Taking a product out of its store setting and selling it through word of mouth and social media does pose one major problem for these beauty brands trying to get digital though, a problem that didn’t exist at traditional make-up counters. What about trying the colour and style of a product on before buying it? Plenty of things look great with the right Instagram filter, but consumers could be understandably hesitant when taking a stab-in-the-dark with buying an item, only to find it doesn’t look the same on them. To tackle this problem, some beauty brands such as L’Oreal, Urban Decay and CoverGirl have turned to augmented reality, developing apps which allow customers to ‘try’ a product on, in much the same way (they hope) as you would at an in-store makeup counter.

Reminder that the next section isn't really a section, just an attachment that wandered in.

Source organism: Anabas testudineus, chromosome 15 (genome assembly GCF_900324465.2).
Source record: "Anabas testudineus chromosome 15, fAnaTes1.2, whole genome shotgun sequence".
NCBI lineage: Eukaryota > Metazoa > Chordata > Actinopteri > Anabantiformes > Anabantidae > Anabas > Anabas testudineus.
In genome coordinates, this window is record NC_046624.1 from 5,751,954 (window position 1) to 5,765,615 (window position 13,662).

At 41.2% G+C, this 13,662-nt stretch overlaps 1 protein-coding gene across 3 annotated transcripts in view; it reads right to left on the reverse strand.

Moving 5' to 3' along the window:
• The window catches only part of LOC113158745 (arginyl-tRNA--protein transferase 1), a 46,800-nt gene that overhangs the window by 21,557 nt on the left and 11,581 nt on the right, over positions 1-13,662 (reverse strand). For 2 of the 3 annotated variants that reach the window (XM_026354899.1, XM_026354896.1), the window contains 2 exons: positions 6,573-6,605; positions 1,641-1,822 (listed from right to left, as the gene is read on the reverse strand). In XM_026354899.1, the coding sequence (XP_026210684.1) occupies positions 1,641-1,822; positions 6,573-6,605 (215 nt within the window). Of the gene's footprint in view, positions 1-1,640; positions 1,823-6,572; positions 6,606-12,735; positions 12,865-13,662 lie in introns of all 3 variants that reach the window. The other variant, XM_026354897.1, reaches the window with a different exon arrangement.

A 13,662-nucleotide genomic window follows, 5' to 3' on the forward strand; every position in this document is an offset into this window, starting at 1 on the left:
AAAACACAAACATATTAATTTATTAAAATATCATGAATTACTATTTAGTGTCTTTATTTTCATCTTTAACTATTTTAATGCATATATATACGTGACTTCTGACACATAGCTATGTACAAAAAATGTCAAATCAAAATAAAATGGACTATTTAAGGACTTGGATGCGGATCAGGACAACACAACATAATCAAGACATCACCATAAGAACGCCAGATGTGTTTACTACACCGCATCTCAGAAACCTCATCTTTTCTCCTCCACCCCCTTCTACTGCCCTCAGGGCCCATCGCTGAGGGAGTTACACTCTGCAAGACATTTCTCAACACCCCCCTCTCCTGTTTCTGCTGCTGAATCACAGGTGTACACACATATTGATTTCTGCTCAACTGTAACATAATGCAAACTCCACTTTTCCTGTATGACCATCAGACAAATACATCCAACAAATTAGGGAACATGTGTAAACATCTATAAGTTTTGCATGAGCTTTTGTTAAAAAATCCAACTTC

L’Oreal launched the world’s first virtual makeup app, Makeup Genius, in 2014 which has since been downloaded 6.3 million times. Along with Urban Decay’s Vice Lipstick app and CoverGirl’s BeautyU app, these augmented reality platforms ask users a series of questions about their skin types and makeup preferences before telling them to upload a picture on which they can then ‘try out’ products, doing away with the need for in-store testers and makeovers. This is the aim anyway but it’s hard to see how these apps will win new customers given the lengthy download and setup processes involved in obtaining the app. In terms of keeping current customers digitally fulfilled though, no one can fault them.
As makeup moves into augmented reality in this way we’re reaching a new era in beauty branding, one in which tech-savvy companies recognise the mobile-optimised, image-led and social media-influenced needs of their customers. Better still, the move away from traditional paid advertising is saving them a hell of a lot of money - win win for everyone.